Enrollment drop to continue, in line with drop in child population growth rate: NCERT study

School enrollment in primary classes (grades IV) started declining in India in 2011, a trend that will continue until 2025, according to a “projection and trends” report by the National Council of Research and Training Educational (NCERT).

The Council has attributed this drop in enrollment to a drop in the growth rate of India’s child population.

Similarly, the upper primary (classes VI-VIII) and secondary (IX-X) stages started experiencing a decline in enrollment in 2016 and 2019, respectively, the report said.

The NCERT report had looked at trends since 1950, when the country had 2,171 schools with 2.38 million students.

While there has been an overall growth of more than 900 percent in enrollment in the school system in classes I to X between 1950 and 2016, the proportion of students increased “precipitously”, recording an increase of more than 1,000 percent, according to the report.

explained

Study of trends to analyze the investment

NCERT, which had commissioned the study to estimate school enrollment of children till 2025, feels that information on future enrollment trends will help in planning and policy making as these projections form the basis for to investment decisions such as the opening of new schools or the improvement of existing ones, as well as the employment and deployment of teachers.

Prepared by NCERT’s education survey division, the report said: “Growth in enrollment at the primary stage continued till 2011. Since 2011, enrollment has been declining and will continue till 2025. During in the period from 2011 to 2025, total enrollment decreased by about 14.37%, of which boys’ enrollment decreased by 13.28% and girls’ by 15.54%.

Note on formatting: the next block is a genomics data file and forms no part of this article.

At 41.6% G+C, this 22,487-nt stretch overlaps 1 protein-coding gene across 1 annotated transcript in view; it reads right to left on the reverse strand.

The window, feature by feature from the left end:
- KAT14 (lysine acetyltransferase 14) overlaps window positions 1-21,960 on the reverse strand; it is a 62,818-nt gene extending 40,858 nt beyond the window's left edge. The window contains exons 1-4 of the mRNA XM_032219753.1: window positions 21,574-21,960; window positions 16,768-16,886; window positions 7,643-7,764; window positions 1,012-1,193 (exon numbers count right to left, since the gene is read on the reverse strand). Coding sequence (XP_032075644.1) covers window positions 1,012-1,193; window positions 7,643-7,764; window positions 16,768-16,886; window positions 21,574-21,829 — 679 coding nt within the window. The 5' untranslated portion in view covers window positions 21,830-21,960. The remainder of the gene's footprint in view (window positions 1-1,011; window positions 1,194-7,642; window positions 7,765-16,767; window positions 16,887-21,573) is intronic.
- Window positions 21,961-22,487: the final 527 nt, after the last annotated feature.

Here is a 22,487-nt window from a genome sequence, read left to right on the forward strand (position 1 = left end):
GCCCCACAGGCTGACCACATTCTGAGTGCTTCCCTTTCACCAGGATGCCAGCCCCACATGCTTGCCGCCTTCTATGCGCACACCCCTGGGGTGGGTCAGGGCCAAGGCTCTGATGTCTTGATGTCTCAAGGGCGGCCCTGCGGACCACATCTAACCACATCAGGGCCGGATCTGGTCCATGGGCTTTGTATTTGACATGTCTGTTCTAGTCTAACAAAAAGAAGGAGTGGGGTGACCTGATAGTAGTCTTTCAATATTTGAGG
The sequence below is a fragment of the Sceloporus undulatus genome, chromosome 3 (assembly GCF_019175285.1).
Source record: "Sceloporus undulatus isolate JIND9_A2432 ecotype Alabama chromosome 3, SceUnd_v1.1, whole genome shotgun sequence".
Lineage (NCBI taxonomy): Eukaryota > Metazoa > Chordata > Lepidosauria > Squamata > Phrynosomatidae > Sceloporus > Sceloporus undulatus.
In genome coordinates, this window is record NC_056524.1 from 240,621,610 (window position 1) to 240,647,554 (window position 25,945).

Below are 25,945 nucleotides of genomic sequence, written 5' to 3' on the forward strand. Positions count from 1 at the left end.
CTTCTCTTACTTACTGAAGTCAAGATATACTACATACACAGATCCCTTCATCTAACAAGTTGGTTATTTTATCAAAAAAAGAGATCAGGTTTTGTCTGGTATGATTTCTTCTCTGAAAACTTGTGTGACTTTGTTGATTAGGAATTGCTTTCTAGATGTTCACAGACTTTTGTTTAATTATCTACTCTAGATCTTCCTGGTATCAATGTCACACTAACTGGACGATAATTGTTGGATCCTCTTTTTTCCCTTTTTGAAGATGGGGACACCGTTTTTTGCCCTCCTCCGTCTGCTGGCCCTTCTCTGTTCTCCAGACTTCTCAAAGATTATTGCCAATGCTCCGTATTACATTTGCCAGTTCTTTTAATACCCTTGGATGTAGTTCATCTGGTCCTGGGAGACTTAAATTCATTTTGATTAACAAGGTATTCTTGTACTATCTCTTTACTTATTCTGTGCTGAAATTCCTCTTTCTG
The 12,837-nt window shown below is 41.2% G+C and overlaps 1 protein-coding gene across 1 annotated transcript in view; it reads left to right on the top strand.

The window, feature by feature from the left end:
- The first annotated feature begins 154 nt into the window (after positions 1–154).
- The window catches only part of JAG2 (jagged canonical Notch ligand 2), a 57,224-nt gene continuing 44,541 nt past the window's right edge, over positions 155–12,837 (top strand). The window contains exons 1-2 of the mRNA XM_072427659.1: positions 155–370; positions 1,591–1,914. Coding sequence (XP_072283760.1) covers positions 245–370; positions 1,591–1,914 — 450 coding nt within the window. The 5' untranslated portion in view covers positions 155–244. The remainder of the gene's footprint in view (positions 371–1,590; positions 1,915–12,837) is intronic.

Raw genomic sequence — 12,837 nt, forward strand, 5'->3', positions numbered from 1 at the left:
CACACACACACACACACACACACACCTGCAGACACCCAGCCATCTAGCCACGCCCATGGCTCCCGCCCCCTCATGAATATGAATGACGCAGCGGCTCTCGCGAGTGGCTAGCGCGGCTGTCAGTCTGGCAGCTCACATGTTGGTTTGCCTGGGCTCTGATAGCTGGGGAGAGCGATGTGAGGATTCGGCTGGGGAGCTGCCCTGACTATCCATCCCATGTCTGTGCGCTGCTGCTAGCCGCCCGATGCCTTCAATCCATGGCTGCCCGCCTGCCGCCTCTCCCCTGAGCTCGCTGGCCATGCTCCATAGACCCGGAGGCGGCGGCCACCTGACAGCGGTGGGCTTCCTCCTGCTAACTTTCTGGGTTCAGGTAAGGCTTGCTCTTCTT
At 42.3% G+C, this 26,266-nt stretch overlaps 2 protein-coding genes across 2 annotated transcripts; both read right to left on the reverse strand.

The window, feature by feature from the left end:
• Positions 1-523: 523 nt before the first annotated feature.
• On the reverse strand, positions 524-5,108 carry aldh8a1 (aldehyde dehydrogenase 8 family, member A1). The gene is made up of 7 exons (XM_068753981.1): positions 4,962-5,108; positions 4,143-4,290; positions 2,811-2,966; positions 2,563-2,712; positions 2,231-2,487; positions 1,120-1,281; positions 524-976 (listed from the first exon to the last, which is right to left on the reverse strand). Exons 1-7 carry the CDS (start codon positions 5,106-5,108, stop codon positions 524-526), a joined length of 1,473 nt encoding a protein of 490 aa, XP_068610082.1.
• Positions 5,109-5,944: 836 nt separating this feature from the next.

In the upper primary stage, the enrollment of boys, girls and the total started to decrease from 2016. During the period, the enrollment is expected to decrease by 9.47% (in total), 8.07 % among boys and 10.94% among girls. .

The report made it clear that enrollment is a function of population; therefore, if the population of an age group declines, enrollment will also decline. Citing census data, he noted that between 1991 and 2011, the proportion of children in the 0-6 age group in the total population declined from 18% to 13.12%.

“As a result, the gap between enrollment and population also decreased. The enrollment figure also decreases at each stage. The same reflection is seen in the study”, states the report.

According to the researchers, it will help policy makers to come up with appropriate policies and programs. “For example, the number of new schools to be opened or improved and the number of teachers needed are decided based on the number of children potentially enrolled in the system,” he stated. “Therefore, this study was proposed before the Syllabus Advisory Committee of NCERT…”

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A look at the social categorization of the figures shows that the decline in enrollment in the case of students from Scheduled Caste and Scheduled Tribe communities began in the 1990s. During 2011-2016, the enrollment growth of SC and ST children at the primary stage dropped to negative: -5.27% and -12.20%, respectively. “The pattern of decline in enrollment of Scheduled Caste and Scheduled Tribe children is very similar to the pattern of (total) enrollment in India,” the report states.

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